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Coinbase Custody has become the largest staking service for Tezos
Custody Custody Coinbase Custody has become the largest stake operator, despite the high fees for users.
An analyst at The Block, John Dantoni, reports that as of March 30, the service was storing 65 million Tezos (XTZ). The current price of the coin is $ 1.67, so the total service stores XTZ for $ 110 million.
Other major stakeholder services for Tezos are the Kraken and Binance exchanges - 30 and 27 million XTZ, respectively. At the same time, the three largest services store 19% of the total number of coins.
The stakeinning service Coinbase Custody was launched in the spring of 2019. At the same time, the XTZ staking service was not very popular until the end of last year.
So, in terms of the number of coins, Cryptium Labs and Polychain Labs bypassed it. Only in mid-December last year, the number of XTZ in Coinbase Custody exceeded their volume in Polychain Labs.
Interestingly, Coinbase Custody takes the largest commission for XTZ staking - 25%. For comparison, the Kraken exchange commission is 7.25%, and the Binance platform does not charge commission fees at all.
It was recently reported that the Tezos Foundation, which owns $ 635 million in assets, allocated $ 37 million in grants to developers of the Tezos ecosystem for the second half of 2019.
Tone Weiss: I would be surprised if Bitcoin ever trades below $ 6,000
Crypto analyst Ton Weiss continues to adhere to the bull line that he took after the collapse of bitcoin prices below $ 4,000 in March and long months of bearish forecasts.
Weis said last week that he was no longer waiting for $ 2,800 bitcoin. “Although in June I was thinking about the possibility of $ 2,800, now I don’t think so. “I think this month’s incident brought the price close enough to $ 2,800, so I don’t wait for $ 2,800 anymore. If I don’t wait for $ 2,800, it’s clear that I don’t expect $ 1,000, $ 1,300 or $ 1,500,” he said then.
In light of the ongoing recovery of the bitcoin market, now Weiss is not even waiting for even $ 6,000.
“An announcement that it was high time to make. As I said in the last two weeks, bitcoin has bottomed out. I will be surprised if he ever closes a daylight candle below $ 6,000, ”wrote Weiss.
At the same time, he called for vigilance, as "those who go all-in in this speculative asset will be destroyed." Weiss himself was going to go all-in at the level of $ 2 750 - 2 950, before that adding positions with the help of limit orders of about $ 4 550 and $ 3 550.
Weiss's new forecast triggered mixed reactions among commentators. Some claim that bitcoin is inclined to do exactly the opposite of what is expected of it, especially when someone tries to name such narrow boundaries. Others argue that the skeptic’s forecast is “a more bullish signal than if CNBC and Peter Schiff told us to sell on the same day.”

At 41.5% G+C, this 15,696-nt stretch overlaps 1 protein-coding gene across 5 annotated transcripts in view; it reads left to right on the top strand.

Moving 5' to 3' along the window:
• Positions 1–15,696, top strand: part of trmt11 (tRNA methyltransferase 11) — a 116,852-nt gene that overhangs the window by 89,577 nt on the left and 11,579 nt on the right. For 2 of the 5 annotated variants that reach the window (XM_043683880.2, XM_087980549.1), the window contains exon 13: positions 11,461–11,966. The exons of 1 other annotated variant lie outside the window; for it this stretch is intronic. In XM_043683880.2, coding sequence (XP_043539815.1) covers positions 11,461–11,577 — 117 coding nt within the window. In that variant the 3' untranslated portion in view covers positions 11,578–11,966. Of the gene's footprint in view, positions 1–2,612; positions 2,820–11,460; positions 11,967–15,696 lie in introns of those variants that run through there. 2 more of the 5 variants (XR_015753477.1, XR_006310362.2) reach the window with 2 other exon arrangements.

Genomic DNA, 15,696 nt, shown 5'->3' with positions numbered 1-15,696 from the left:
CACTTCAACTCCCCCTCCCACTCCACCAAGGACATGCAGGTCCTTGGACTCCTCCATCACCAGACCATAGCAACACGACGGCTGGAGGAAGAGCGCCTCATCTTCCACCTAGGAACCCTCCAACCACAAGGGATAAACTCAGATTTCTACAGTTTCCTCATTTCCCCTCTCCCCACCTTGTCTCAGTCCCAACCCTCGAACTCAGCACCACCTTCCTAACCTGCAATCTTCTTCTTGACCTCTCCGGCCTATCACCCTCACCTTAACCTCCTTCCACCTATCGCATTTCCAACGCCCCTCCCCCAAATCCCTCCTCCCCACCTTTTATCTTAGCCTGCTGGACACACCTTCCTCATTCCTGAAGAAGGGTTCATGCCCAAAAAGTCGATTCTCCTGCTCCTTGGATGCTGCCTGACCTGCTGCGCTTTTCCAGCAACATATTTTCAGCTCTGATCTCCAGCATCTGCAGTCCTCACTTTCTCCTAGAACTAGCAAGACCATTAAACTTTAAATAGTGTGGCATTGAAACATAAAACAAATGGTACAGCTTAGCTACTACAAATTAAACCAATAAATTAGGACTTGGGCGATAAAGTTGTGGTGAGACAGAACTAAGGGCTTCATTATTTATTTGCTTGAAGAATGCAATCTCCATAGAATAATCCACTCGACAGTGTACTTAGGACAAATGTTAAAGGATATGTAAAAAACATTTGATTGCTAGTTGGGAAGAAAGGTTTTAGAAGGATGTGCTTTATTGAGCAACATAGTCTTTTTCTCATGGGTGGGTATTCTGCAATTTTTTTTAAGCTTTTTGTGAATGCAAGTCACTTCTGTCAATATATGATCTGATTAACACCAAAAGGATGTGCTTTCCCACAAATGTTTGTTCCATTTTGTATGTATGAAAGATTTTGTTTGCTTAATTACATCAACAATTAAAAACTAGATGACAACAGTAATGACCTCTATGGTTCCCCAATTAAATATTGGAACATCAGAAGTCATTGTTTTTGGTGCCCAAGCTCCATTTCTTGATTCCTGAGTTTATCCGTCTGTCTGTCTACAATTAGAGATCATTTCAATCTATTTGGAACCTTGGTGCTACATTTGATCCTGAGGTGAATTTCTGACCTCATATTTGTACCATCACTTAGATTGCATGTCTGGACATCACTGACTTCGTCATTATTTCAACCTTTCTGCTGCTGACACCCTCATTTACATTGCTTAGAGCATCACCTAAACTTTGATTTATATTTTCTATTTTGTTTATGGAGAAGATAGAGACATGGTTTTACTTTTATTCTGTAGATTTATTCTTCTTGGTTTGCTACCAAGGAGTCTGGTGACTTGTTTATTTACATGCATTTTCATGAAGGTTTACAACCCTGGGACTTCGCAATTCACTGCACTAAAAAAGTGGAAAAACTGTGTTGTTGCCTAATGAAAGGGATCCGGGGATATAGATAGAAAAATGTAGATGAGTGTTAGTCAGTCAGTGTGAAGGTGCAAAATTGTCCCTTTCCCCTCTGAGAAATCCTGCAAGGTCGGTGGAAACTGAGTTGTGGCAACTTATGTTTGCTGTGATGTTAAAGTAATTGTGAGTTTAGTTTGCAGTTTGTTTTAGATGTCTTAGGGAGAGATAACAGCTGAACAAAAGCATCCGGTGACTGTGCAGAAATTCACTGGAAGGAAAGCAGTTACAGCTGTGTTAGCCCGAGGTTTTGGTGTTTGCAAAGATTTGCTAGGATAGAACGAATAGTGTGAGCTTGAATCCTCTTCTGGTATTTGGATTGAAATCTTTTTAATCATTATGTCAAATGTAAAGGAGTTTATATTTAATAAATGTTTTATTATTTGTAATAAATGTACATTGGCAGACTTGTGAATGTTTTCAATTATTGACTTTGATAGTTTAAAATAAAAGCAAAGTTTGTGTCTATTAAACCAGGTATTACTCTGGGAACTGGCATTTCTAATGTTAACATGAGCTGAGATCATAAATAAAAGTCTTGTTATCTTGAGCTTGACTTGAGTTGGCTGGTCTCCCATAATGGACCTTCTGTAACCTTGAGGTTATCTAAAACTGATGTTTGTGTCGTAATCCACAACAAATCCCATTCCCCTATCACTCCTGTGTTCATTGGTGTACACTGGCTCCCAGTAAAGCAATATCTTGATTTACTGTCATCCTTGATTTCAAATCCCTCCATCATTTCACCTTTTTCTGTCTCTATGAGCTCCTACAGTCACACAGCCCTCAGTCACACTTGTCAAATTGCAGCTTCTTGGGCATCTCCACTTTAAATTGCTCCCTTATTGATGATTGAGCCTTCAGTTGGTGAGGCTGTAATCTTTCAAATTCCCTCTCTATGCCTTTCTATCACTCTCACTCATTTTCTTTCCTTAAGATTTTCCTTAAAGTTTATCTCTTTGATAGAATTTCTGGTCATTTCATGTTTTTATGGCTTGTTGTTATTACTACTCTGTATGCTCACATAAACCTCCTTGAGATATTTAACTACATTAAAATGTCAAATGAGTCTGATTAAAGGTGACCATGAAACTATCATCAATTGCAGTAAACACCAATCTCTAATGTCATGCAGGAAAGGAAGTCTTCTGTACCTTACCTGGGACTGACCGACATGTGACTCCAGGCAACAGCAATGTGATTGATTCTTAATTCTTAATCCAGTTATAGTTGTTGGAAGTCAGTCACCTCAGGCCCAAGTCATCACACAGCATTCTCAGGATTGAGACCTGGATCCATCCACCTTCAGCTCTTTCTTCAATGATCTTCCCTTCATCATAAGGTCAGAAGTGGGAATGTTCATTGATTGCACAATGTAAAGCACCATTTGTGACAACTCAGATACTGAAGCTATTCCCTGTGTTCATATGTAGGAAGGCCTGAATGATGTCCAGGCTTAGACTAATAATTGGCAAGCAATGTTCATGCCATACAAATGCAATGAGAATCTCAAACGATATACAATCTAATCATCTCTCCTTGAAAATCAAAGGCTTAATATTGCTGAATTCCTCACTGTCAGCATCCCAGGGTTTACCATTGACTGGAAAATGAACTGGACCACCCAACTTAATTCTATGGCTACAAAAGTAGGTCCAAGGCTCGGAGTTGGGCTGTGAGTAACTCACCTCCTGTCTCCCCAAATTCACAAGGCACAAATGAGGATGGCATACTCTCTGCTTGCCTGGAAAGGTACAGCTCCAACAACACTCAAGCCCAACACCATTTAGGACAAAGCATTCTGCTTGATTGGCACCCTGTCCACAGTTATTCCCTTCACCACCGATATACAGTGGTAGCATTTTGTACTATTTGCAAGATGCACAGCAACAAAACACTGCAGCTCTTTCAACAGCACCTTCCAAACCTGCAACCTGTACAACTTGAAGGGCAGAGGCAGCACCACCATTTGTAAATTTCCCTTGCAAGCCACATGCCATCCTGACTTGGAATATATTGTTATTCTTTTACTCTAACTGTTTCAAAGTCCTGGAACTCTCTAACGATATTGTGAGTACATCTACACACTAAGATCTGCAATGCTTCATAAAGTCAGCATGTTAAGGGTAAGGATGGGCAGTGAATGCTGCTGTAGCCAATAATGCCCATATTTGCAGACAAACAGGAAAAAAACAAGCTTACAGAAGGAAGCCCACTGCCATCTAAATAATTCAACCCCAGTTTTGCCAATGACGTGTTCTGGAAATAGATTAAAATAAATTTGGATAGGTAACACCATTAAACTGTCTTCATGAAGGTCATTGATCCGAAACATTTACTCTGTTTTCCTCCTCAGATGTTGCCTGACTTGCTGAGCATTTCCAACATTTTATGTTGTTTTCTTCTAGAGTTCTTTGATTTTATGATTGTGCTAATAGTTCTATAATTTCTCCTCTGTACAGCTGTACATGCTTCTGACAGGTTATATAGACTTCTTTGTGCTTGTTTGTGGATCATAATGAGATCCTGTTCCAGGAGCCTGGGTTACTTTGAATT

This Monday, Bitcoin is again trading above $ 7,000, adding about 4% per day. This is the second rate rise to the current resistance in the last week, signifying an increase of almost 100% from the March lows.
Cryptocurrency fraud victims sue Wells Fargo for inaction
The victims of the Q3 cryptocurrency pyramid filed a class action lawsuit against a subsidiary of Wells Fargo Bank, claiming that it ignored the actions of its employee, one of the main operators of the scheme.
The plaintiffs said Wells Fargo Advisors did not investigate the activities of James Seijas, who, being a financial adviser to Wells Fargo, bribed $ 35 million from 150 investors. According to the lawsuit, Seijas, along with certified surgeon Quan Tran and an UBS Securities officer Michael Ackerman created Q3 Trading Club and Q3 I LP in 2017.
Fraudsters lured people into their scheme, many of whom are engaged in medicine, and offered “extraordinary profits” in the cryptocurrency trading. As SEC previously stated, Akerman and his business partners received $ 35 million from 150 defrauded investors. The plaintiffs claim that the operators of the Q3 scheme invested only $ 10 million in cryptocurrencies, and took the rest of the money to themselves. The license fee of $ 4 million, presumably for payment of the trading algorithm, actually got into their personal bank accounts, the lawsuit said.
Seijas worked as a financial advisor to Wells Fargo Advisors for more than five years, leaving the company only in May 2019, according to his LinkedIn profile. He often spoke to potential investors about his work at Wells Fargo to encourage them to invest in the cryptocurrency pyramid.
The plaintiffs claim that Wells Fargo should have verified Sajjas’s activities in accordance with the company’s policy that employees should regularly report such third-party activities. Although the operators of the scheme claimed that the average monthly return on investment was 15%, the lawsuit says the money was mostly lost on speculation.
At the same time, most of the money invested was spent on luxury goods. Seijas and his wife allegedly spent $ 3.5 million on a home in Florida, and Tran $ 1.4 million on a yacht and $ 260,000 on a Bentley car. Ackerman bought three cars and spent $ 100,000 on Tiffany jewelry.
The plaintiffs accused Wells Fargo Advisors of negligence, and Seijas, Tran and Ackerman of fraud and illicit enrichment. Plaintiffs also accuse the founders of Q3 of conspiracy to fraud and distort information, and Wells Fargo is charged with the employer's responsibility for the actions of the employee.